• In most cases this language checker will pick up on common errors such as mixing up ser and estar and por and para. For example, if I type mi amigo está amable (my friend is kind), this checker will correct está to es and in the phrase mi amigo está casado (my friend is married), it correctly changes está to es.

Best for Quick Checks: My Stilus

spanish grammar checker

My Stilus offers some cool features for Spanish grammar checking. It checks not just grammar, but spelling as well as style. So if you’ve got some written material and want to be sure it’s on track for all three points, this is a slick site to use.

The resource was a breeze to use. I just did a quick copy and paste and received instant feedback. It caught most of my intentional mistakes, including several misspelled words. However, I also tried finding a sample paragraph with errors and it had a bit more trouble with these. I’ll break down my findings, and the program’s features, below.

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  • My Stilus actually recognizes the variants in the Spanish language. It sees if you’re using the vocabulary from Central American Spanish, Mexican Spanish, Caribbean Spanish and four other Spanish variations.

    This means that if you submit a piece written with predominantly Cuban Spanish idioms and vocabulary, it recognizes those words and checks accordingly. This is very beneficial for those who speak and write one more than another.

    A friend speaks Mexican Spanish, so he writes using vocabulary common in Mexico. I uploaded a bit of his writing and the checker had no issues with recognizing the slangy word he inserted.

  • Ease of use is helpful. The process is smooth and streamlined, and checking a couple of writing samples took no time at all.
  • This grammar checker has interactive proofreading, which is a great feature. When a need for a correction is detected, the site offers suggestions for corrections. This provides the opportunity to see what’s wrong and to choose from correction options—rather than having mistakes corrected automatically.
  • You can customize what and how the program checks in your text, choosing from a wide variety of what can be checked, language variants (as mentioned above) and even types of dictionaries (for more specialized language).
  • The checker easily picks up on most grammar concepts, like subject-verb agreement (even when the subject and verb are separated by an aside between commas). At the same time, it misses some of the more nuanced issues, like completely overlooking a misuse of soy/estoy in estoy profesora de español (it should be soy profesora de español — I am a professor of Spanish).
  • The program had some trouble differentiating between articles and prepositions. For example, I typed preparo la desayuno and it suggested that I correct it to preparo al desayuno, assuming I’d made a typo rather than misgendering the word desayuno. (It should be preparo el desayuno — I prepare breakfast.) It also misses incorrect preposition use quite often.
  • There are a few different plans and prices available, as well as a free version. Currently, the free version allows you to check 5k words a month.

Best Paid Site: Plagly

spanish grammar checker

Plagly is a site that many of you might already be familiar with as a site to check for plagiarism. Good news, though—they also check written pieces for Spanish language learners!

This is a simple copy-and-paste maneuver and most misspellings are easily detected.

Let’s take a peek at its features and the pros and cons:

  • The program is color-coded, separating issues by type. If a style issue is problematic, it shows in one color. If it’s a spelling error, it’s highlighted in a different color. And if there’s a grammar item that needs to be addressed, it’s pointed out in yet another color. Spotting and understanding the issues is easy because they’re so clearly highlighted.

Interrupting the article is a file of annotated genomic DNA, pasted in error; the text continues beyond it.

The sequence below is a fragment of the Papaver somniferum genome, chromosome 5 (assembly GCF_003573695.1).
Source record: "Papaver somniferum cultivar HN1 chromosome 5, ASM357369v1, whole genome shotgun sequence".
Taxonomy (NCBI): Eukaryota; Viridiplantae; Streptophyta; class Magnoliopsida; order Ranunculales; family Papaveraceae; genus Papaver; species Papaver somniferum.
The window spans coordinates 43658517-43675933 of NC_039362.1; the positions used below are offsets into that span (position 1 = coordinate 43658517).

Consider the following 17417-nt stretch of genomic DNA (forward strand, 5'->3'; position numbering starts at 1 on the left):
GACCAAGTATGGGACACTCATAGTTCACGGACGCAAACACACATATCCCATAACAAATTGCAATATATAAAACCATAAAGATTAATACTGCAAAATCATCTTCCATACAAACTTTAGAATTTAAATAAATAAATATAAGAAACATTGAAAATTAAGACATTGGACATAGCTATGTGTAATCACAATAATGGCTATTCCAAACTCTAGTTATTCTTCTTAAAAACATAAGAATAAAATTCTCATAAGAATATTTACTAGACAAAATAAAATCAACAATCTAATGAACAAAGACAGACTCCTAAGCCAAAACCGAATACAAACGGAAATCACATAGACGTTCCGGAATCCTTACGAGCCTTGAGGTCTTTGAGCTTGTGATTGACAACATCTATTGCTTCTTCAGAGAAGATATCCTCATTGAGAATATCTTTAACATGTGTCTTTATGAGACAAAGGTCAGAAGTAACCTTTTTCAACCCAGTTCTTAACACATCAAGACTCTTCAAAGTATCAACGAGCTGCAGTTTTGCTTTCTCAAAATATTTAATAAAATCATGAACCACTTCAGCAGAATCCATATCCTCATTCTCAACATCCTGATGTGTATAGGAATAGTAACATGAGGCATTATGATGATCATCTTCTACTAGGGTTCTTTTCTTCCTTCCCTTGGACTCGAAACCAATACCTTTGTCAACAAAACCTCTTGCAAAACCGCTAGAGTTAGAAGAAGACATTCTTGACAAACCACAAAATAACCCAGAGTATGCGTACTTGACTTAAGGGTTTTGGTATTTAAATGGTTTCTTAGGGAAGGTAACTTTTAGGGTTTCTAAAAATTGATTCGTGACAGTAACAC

• The color-coding check makes it a snap for users to see where their Spanish writing challenges lie. If you consistently have that grammar color pop up, you know that it’s time to pay extra attention to your grammar practice. That holds true for spelling or style, also.
  • An awesome additional feature is that some errors have an explanation you can check out in Spanish. Even when an explanation isn’t available, you can see a brief note (in Spanish) about what the error is. For example, the program picked up on y incluso, stating that when a word begins with “i-” or “hi-,” the y changes to an e (making it e incluso — and even).
  • Punctuation, including commas and periods, is also checked for accuracy.
  • It’s possible to add words and phrases to their dictionary. Doing so means that they won’t possibly get pointed out as errors if you use them a lot. This is especially beneficial to anyone who consistently uses topic-specific, or uncommon, vocabulary.
  • To use this grammar checker, you’ll need to create an account. However, if you create an account, you’re required to enter your credit card information in order to continue to the free trial—you can cancel any time, but it’s something to be aware of. 


Of course, the goal should be to improve your grammar so you don’t need tools like these as frequently. Some great ways to do that are to use a vocab/grammar driller like Duolingo, a more traditionally-styled app like Busuu, or a virtual immersion program like FluentU.

FluentU takes authentic videos—like music videos, movie trailers, news and inspiring talks—and turns them into personalized language learning lessons.

You can try FluentU for free for 2 weeks. Check out the website or download the iOS app or Android app.

P.S. Click here to take advantage of our current sale! (Expires at the end of this month.)

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I hope that this gives you a great base to move forward as you continue to work on your Spanish writing, whether it’s for concrete tasks like mine, just for language learning or for the pleasure of writing itself.

And One More Thing…

If you've made it this far that means you probably enjoy learning Spanish with engaging material and will then love FluentU.

Other sites use scripted content. FluentU uses a natural approach that helps you ease into the Spanish language and culture over time. You’ll learn Spanish as it’s actually spoken by real people.

FluentU has a wide variety of videos, as you can see here:


FluentU brings native videos within reach with interactive transcripts. You can tap on any word to look it up instantly. Every definition has examples that have been written to help you understand how the word is used. If you see an interesting word you don’t know, you can add it to a vocab list.


Review a complete interactive transcript under the Dialogue tab, and find words and phrases listed under Vocab.


Learn all the vocabulary in any video with FluentU’s robust learning engine. Swipe left or right to see more examples of the word you’re on.


The best part is that FluentU keeps track of the vocabulary that you’re learning, and gives you extra practice with difficult words. It'll even remind you when it’s time to review what you’ve learned. Every learner has a truly personalized experience, even if they’re learning with the same video.

Start using the FluentU website on your computer or tablet or, better yet, download the FluentU app from the iTunes or Google Play store. Click here to take advantage of our current sale! (Expires at the end of this month.)